**Graphing Absolute Value Functions **

This lesson is about graphing an absolute value function when the expression inside the absolute value symbol is linear. It is linear if the variable “*x*” has a power of 1. The graph of absolute value function has a shape of “V” or inverted “V”.

The general form of an absolute value function that is linear is

The specific approach that we are going to use is to find the “right amount of points” that can be plotted on the xy-axis so that we have a good approximation on how the graph of the absolute value function looks likes.

Don’t fall into the common trap to always use *x* = 0 as the middle value of the x coordinates. This may work at times, but this idea is not so reliable.

I suggest to use the x-coordinate of the vertex , , which is as the middle value of all x-values in the table. In other words, once you have determined what the middle value for x is, then go ahead and pick any arbitrary x values to the left and right of it as long as it is properly spaced out.

Again, the best way to illustrate this simple idea is through the use of examples!

**Example 1:** Graph the absolute value function using table of values.

This is the most basic form of an absolute value function. If you see that the only expression inside the absolute value symbol is just “*x*“, assume that the vertex of the graph will occur when *x* = 0.

Or, if you want to use the formula above to find the vertex, rewrite the given function in the standard form so that you can identify the values of m, b and c.

where

The vertex is calculated as

Since *x* = 0, this becomes the center values of all *x*‘s. Now we can pick some numbers to the left and to the right of zero. I would suggest to use equal amounts of numbers that are of the same increment.

Pick **-3, -2, -1** to the left of zero, and **+1, +2, +3** to its right. Evaluate all values of *x* into the function to get the corresponding y-values.

Notice that the graph has a low point determined by the middle x-value which is the x-coordinate of the vertex itself, i.e. (0,0).

**Example 2:** Graph the absolute value function using table of values.

The first step is to find the x-coordinate of the vertex which will serve as the center point in the table of values of x.

Rewrite as where . We calculate the vertex as…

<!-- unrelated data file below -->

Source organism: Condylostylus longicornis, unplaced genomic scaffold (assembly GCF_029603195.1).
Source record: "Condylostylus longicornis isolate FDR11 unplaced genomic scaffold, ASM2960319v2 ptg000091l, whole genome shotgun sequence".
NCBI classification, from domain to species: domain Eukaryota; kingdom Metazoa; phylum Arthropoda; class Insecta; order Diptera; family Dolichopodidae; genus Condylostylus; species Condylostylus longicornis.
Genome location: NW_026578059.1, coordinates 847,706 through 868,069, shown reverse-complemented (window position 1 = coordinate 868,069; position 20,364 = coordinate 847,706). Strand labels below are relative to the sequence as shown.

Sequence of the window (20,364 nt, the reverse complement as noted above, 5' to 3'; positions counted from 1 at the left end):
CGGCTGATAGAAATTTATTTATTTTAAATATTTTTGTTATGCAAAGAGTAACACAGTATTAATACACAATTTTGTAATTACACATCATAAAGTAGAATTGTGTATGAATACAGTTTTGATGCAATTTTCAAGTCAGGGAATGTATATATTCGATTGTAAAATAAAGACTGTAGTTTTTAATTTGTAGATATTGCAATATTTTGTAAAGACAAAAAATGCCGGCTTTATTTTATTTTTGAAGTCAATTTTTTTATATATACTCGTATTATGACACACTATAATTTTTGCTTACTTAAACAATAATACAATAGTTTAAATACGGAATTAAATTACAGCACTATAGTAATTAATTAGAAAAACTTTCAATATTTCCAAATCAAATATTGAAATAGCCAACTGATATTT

The x-coordinate of the vertex will be the center value of all x’s in the table. We generated the rest of the x by finding three numbers to the left and right of the middle value of 2 with an increment of 1. You may use an increment of 2, and trust me, the graph will be the same.

Plot the points on the xy-plane and connect the dots with a straight edge. If you get it right, you should have something similar below. As you can see, the low point of the graph is the vertex located at (2,0).

**Example 3:** Graph the absolute value function using table of values.

I hope you start realizing that the first step is to always express the given absolute value function in standard form. This allows us to identify the correct values of *m, b and c* which we will use to substitute into the formula.

Clearly, the required values ar*e *. Then we calculate the vertex as follows;

Our table of values will have a center value of ** x = −3**. Generate 3 numbers both to the left and right of

**x = −3**with an increment of 1. Then evaluate each value of x into the function to get the corresponding values of y in the table.

Your table should look something like this…

Plot the points on the Cartesian plane and connect them using a straight edge such as a ruler.

**Example 4:** Graph the absolute value function using table of values.

This is an example of an absolute value function whose graph is an inverted “V”. This happens because the coefficient of the absolute value symbol is negative, that is, −1 .

Let’s rewrite this in the standard form.

That means .

Solving the vertex of the function,

The table of values will have a center value of ** x = 3**.

Plotting the points in the xy-axis,